Guest post: Cybersecurity school to open at Bletchley Park, home of the wartime codebreakers

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Great news that a cybersecurity college is going to be set up at Bletchley Park to teach 16-19 year olds cybersecurity skills along with maths, physics, computer science and economics. What better place for the college to be located than at Bletchley Park, the UK’s hub of codebreaking during the second world war?

Good news too that the college is going to be set up by a consortium of experts: BT Security, Cyber Security challenge and The National Museum of Computing are well placed in terms of computing and cybersecurity knowledge, with partner City and Guilds providing the education and qualification expertise.

There is a desperate need for more technology education in the UK and overseas. Our standard curricula have not, in general, kept up with the rapid progress of technology. Like data science and big data, cybersecurity is an area that will grow dramatically over the next few years with a proportionate increase in job vacancies. We need to make sure that we have a workforce ready to take up these opportunities.

The college is to be based in G Block at Bletchley Park after a £5m ($6.2m) restoration and will house students who board. It’s great that the college will target teenagers as its students for a variety of reasons:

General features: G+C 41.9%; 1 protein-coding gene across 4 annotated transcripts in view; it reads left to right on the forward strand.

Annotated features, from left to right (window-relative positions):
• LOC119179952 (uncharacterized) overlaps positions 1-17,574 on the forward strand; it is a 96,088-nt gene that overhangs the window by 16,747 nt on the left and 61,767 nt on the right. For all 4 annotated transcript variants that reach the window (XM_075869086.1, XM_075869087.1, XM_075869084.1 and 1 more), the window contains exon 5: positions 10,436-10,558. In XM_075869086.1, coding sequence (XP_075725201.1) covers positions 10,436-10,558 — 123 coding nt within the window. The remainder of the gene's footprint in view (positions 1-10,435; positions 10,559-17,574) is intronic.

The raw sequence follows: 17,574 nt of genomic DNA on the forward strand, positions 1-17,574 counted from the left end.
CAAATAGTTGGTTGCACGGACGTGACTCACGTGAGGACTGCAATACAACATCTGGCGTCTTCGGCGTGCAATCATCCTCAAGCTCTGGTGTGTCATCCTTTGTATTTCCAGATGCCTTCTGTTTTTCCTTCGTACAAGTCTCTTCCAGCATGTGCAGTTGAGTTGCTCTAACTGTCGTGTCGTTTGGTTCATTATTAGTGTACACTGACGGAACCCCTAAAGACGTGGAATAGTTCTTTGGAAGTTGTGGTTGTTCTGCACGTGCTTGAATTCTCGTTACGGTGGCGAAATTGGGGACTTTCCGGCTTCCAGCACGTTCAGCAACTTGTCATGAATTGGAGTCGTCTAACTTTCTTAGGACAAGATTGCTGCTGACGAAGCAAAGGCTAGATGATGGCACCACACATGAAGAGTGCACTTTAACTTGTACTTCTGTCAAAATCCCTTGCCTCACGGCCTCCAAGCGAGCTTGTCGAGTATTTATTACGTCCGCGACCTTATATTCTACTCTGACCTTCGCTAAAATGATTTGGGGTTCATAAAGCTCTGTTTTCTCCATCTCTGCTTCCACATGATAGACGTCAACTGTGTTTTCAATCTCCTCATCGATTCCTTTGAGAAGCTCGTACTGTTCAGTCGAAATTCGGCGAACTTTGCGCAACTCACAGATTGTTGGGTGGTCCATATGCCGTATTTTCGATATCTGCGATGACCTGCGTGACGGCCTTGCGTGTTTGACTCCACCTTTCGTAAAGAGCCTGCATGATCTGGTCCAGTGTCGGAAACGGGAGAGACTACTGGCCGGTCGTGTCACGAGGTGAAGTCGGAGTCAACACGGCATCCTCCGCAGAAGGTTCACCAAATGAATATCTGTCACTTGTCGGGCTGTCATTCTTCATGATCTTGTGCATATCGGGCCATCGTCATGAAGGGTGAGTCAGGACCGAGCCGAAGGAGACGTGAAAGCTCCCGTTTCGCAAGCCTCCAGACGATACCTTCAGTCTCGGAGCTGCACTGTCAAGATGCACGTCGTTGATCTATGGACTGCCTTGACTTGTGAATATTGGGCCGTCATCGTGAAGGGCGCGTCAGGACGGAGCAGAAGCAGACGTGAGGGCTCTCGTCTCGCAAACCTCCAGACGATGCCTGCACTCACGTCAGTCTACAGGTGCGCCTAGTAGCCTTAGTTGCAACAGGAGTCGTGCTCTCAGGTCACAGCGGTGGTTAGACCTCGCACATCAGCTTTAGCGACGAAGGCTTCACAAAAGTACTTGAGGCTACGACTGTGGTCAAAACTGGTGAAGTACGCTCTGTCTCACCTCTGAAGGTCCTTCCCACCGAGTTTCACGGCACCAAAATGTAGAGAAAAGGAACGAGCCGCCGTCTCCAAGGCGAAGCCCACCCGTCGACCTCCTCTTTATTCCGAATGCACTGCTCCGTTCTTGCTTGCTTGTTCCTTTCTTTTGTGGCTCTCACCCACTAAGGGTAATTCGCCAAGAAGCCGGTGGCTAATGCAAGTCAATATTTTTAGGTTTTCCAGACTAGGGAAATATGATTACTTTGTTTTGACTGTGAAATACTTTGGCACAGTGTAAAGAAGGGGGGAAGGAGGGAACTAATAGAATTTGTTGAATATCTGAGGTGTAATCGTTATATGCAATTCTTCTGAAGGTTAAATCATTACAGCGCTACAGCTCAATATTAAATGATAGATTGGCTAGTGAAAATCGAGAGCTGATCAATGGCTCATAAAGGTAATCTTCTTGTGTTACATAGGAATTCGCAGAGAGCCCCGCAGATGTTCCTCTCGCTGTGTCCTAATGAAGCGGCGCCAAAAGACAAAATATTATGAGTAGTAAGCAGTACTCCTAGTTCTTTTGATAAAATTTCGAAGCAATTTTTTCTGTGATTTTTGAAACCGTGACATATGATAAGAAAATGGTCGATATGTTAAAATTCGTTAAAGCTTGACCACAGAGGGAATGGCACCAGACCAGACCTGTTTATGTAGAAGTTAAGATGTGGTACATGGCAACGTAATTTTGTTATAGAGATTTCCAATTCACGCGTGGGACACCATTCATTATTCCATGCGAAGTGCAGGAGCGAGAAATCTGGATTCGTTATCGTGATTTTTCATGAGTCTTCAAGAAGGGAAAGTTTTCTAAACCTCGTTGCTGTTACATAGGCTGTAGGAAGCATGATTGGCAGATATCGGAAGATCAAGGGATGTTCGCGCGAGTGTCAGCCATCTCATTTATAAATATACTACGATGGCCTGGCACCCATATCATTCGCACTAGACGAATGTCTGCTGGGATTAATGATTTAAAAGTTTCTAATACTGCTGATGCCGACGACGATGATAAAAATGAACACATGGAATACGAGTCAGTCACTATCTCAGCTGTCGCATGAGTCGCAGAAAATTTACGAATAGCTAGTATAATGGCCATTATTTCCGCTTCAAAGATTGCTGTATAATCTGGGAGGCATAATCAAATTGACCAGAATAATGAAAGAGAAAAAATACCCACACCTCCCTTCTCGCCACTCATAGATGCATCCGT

• We need more exciting opportunities in the UK for young people who don’t want to go to university. University is great for some, but not for everyone. We need to have a plethora of interesting opportunities for them to choose from.
  • We need more young people in general studying and understanding technology and STEM (science, technology, engineering and maths) subjects. It is a rapid growth area, and we live in fast-changing, exciting times.
  • Most of the people who worked at Bletchley Park from when it was set up in 1939 through to when the codebreaking work finished there were young people, many of them teenagers. More than half of them were women. It would be great if there were a target by the college of having 50% of women on their courses.

Hopefully this initiative will encourage the set up of other colleges focused on specific areas of technology and their application in the workplace. There are many courses in data science and cybersecurity online and in universities, mainly targeted at a higher, university-level education. We need to provide opportunities for everyone to have interesting and future relevant education and job prospects if we are to have a workforce that is fit for the challenges of the years ahead.

Some 10,000 people worked in complete secrecy at Bletchley Park during the second world war. It has been said that their work shortened the war by two years, potentially saving around 22m lives. What better place to train our future cybersecurity experts than at Bletchley Park: home of the codebreakers?

Dr Sue Black is the author of Saving Bletchley Park, the inspirational story of the campaign to save one of Britain’s most critical wartime heritage sites, and the history that made it a place worth saving